Cessnock councillor slams Maitland as “the saddest place in the Hunter”
Sept. 25, 2015, 10:20 p.m by Damon Cronshaw, Newcastle Herald
MAITLAND’s urban sprawl, rampant consumerism and car-reliant culture made it the “saddest place in the Hunter”, Cessnock councillor James Ryan says.
Cr Ryan, a Greens member, railed against Maitland’s shopping-mall culture and McMansions with small backyards and few trees.
He was not aiming to criticise Maitland’s people or personalities, but said a pro-development attitude had created a “planning mess” and “massive urban sprawl”.
“They’ve chopped up everything vaguely above the floodplain bit by bit and have bugger all vegetation left,” Cr Ryan said.
“It would be a crying shame if Cessnock became like that.”
Maitland-based businessman Hilton Grugeon said “the Greens would like to take away our freedom”.
“If people choose to live in the suburbs, that’s their choice,” Mr Grugeon said.
“Maitland offers something that Cessnock, up until now, has not been able to offer.
“There is improvement in Cessnock, as some realise what it could be.”
Cr Ryan said Cessnock must maintain its character, history and identity.
“We have this beautiful rural outlook – much of it is forested and it’s a pleasure to live in,” he said.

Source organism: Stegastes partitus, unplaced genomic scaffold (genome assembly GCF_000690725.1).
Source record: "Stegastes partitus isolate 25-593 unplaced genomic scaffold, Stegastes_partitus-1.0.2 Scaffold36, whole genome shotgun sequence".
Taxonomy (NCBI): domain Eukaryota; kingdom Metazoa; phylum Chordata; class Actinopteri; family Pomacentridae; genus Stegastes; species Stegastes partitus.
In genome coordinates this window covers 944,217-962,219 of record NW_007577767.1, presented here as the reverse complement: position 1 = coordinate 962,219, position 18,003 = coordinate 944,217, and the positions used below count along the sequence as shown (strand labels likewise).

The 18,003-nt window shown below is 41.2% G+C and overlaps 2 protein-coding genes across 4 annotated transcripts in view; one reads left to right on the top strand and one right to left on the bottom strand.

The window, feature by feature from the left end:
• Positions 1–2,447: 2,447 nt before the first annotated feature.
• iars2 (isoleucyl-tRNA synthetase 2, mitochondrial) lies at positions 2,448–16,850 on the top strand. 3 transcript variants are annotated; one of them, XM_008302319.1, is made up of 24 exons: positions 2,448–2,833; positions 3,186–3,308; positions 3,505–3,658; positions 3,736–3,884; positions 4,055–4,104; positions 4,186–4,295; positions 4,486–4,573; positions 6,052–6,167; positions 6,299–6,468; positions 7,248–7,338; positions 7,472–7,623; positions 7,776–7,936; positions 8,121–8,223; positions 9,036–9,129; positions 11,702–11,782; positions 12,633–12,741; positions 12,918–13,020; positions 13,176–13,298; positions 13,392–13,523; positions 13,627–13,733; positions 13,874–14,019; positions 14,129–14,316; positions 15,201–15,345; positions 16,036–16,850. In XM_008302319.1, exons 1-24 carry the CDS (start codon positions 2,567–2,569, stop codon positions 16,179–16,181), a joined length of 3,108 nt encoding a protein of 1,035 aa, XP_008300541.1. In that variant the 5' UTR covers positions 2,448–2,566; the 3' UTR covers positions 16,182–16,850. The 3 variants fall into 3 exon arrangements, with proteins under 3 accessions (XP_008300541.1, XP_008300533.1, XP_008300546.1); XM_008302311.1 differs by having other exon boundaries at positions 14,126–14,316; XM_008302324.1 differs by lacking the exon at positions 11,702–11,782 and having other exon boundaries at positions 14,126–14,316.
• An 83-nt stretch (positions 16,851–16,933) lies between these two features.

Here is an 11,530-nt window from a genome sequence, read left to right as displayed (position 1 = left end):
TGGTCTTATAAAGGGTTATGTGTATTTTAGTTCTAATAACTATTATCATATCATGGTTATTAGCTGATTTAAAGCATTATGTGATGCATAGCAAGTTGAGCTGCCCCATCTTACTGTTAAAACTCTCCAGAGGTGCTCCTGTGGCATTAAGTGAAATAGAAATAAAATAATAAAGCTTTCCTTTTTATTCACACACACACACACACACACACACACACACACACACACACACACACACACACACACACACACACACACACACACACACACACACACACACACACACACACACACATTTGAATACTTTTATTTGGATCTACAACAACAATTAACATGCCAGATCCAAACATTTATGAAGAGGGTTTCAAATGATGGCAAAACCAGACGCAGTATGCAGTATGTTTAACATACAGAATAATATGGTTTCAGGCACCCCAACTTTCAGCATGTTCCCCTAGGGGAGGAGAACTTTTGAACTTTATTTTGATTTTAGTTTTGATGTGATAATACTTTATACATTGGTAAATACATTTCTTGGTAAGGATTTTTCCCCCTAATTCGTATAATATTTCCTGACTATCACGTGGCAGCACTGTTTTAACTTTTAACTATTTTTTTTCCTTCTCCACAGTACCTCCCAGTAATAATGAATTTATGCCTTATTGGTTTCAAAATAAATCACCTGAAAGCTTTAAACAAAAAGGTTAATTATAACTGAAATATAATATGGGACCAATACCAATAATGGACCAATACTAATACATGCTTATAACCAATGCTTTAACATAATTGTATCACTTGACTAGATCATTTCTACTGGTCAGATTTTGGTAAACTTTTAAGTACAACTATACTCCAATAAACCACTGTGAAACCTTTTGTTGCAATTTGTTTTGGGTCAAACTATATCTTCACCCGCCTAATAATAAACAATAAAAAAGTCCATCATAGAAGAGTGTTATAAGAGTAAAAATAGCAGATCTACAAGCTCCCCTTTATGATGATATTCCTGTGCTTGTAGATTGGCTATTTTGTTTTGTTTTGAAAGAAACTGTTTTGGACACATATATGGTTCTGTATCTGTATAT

“We don’t have the same traffic congestion and we don’t need to pursue exponential growth.”
Mr Grugeon said it was sad when populations and services fall in towns with dwindling local economies.
“If Cessnock doesn’t have any growth, it’ll need to be swallowed up by an adjoining council and I hope it’s not Maitland,” he said.
Cr Ryan said Cessnock was going well with its “world-class vineyards which provide more employment than the mining industry” and “a vibrant educated community”.
He said this led to construction of more freeways, strangled civic life, reduced diversity and marginalised the poor.
“If you’re homeless and you want to put out your hat and ask for some coin, they would move you on.”
He said a freeway-obsessed and car-loving culture left “down and out people to catch the trains and buses”.
“There’s a fundamental problem when well-off people in a community start isolating themselves from everybody else,” he said.
“It provides a false sense of what your community is.